Bring a man to the moon – and bring him back safely
From the start, SFI has aimed at combining short term with long term, concrete innovations with future developments. And since field labs and research projects are now starting or already running, it was time to put our attention to the future.
The overall goal of has always been to make food production fully sustainable, delivering nutritious foods that are trusted and loved by the consumer. This is a huge challenge, perhaps even comparable to the challenge that the USA posed itself in 1961, when confronted with Russia having launched the Sputnik in 1959. President Kennedy inspired his people, to not just work on short-term issues, but to set everyone’s eyes on the horizon: before the decade is out, landing a man on the moon, and returning him safely to Earth.
So, let us, as SFI community, inspire ourselves by setting a similar goal! We already had set ourselves three moonshots. But how will we eventually get to the moon? How will we actually achieve our aim in time? We will need short term improvements, but we cannot possibly achieve our final goal without creating breakthroughs. On 4 June 2020, we came together digitally, to discuss what technologies will make us fly, and to inspire each other.
Sjef Smeekens, from the University of Utrecht, talked about how CRISPR-CAS genome editing technology provides unprecedented opportunity for the transition to a sustainable and more productive agricultural system. There are already many examples of crops with improved nutrition profile, but we could add to this better processability, reduction of waste, and crops better suited for urban agriculture. All this is a fast, inexpensive, and highly accurate technology. But he also expressed worries that Europe is closing the door for the technology. CRISPR-CAS will still continue, but if indeed we close the door for using this technology in Europe, we will lose our lead.
Remko Boom, from Wageningen University, then showed how a next generation processes could run on electricity instead of heat, and that this can lead to a dramatic reduction of the energy costs. Why evaporate all the water that you need to remove? You can also keep it liquid and draw it out electrically. That saves a ton of energy. This is called electro-osmosis, and is already used in other fields. You can remove the last bits of water with electrohydrodynamic drying, which is also more efficient than normal drying. It is possible to isolate proteins or other components very selectively by using electricity as a switch between adsorption and desorption. And for some separations, you do not need water at all – electrostatic separation. So, yes, the factory of the future perhaps does not need any natural gas, but just a bit of electricity.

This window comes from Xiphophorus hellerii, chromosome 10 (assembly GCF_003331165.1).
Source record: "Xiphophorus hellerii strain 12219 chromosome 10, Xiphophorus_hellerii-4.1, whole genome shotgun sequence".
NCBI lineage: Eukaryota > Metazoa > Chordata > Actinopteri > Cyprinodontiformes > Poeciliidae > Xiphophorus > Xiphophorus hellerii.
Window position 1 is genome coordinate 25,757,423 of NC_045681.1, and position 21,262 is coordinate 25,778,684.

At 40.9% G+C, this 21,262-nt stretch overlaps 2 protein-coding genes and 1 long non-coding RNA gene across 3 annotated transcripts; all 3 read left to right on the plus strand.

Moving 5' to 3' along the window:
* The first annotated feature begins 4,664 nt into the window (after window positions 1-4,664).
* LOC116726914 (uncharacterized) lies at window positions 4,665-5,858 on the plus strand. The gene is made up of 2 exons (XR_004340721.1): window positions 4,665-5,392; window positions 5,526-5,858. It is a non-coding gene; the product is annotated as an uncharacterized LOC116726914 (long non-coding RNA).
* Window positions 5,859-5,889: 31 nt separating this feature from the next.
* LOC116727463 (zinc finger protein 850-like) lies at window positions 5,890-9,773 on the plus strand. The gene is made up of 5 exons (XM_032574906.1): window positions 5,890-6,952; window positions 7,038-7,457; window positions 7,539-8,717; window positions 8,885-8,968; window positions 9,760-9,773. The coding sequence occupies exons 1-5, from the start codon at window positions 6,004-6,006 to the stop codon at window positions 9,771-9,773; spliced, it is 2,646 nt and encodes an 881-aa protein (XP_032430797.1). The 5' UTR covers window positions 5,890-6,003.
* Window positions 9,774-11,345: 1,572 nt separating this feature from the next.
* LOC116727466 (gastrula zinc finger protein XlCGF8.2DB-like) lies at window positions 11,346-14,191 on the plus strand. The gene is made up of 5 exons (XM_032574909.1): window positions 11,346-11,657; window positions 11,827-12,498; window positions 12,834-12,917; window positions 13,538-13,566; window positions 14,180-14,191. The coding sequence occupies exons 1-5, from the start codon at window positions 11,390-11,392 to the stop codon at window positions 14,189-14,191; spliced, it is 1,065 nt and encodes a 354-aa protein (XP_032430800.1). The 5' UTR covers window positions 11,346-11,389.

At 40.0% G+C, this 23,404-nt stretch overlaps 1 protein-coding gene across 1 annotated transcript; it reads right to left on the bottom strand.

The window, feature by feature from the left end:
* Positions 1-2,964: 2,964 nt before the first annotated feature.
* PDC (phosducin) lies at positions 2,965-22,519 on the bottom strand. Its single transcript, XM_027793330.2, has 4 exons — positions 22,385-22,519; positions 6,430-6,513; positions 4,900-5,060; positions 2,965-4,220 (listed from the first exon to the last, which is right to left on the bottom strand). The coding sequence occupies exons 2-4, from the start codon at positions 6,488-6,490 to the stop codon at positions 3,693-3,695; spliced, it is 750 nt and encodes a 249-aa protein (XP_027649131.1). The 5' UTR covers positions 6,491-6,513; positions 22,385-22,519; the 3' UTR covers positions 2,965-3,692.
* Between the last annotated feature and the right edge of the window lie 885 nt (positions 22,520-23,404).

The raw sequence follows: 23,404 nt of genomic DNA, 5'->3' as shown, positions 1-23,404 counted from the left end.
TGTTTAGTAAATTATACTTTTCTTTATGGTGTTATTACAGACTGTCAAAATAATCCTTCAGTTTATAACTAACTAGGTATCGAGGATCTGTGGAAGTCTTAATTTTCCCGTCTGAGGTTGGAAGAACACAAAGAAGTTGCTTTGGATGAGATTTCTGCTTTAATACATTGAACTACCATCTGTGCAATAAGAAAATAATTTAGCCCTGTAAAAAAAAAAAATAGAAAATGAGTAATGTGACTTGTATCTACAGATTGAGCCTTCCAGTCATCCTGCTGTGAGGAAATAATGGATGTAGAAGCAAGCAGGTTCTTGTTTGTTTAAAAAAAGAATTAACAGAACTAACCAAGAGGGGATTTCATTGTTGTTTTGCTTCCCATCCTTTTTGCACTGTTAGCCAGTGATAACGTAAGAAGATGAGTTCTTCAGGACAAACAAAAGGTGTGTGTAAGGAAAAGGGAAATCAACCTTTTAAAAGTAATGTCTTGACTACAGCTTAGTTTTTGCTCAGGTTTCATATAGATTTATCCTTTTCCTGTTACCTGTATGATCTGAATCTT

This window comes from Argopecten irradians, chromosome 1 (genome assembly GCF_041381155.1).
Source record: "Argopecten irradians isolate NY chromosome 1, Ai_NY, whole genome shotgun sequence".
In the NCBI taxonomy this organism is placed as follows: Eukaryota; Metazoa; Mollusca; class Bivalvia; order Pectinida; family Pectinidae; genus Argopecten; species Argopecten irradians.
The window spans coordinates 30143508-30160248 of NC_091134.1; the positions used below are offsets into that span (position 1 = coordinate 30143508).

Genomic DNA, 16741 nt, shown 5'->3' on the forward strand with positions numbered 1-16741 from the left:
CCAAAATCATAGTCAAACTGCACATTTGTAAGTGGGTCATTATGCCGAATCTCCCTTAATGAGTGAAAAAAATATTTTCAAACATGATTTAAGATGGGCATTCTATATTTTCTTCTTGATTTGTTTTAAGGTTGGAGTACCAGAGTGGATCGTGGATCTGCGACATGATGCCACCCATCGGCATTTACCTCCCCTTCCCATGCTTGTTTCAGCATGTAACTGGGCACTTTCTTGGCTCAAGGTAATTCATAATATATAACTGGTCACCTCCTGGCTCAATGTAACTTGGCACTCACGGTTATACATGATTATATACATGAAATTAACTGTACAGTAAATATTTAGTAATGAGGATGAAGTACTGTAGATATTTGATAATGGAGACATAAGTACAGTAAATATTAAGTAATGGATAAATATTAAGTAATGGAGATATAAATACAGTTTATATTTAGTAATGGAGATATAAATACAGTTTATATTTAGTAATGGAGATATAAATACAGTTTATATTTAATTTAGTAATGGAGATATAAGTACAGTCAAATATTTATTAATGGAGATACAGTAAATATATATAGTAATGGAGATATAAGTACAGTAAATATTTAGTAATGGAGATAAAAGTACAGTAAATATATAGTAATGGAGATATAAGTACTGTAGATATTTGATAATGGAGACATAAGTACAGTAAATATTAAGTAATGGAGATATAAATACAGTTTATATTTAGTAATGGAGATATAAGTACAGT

Jacob de Vlieg, from the Technical University Eindhoven, then discussed how to bridge the gap between Data Science, ICT and Agri&Food. While many people talk about the potential, our sector in fact lags behind in these technologies. The benefits in using this type of technology are already demonstrated by the SFI project Internet of Food, that is running at the moment, where a digital platform is being created to share models between SFI partners, which will speed up product innovation with all participating SFI members. But much more is possible by using computer vision, having direct feedback from consumers, and perhaps even direct involvement of consumers in the product that they want and get. Dynamic pricing models may help in strongly reducing wasted food. But he also made clear that these things can only be achieved by working together.
Of course these technologies are not all available in the next year or so. But they show us what the direction of our community can be. This inspirational session of how we could get our collective rocket to the moon, may add to our current activities, and sets out a path and opening up our minds to what is actually possible. SFI will make food production fully sustainable, and making our sector the strongest and most innovative on Earth.
Because the Earth deserves it.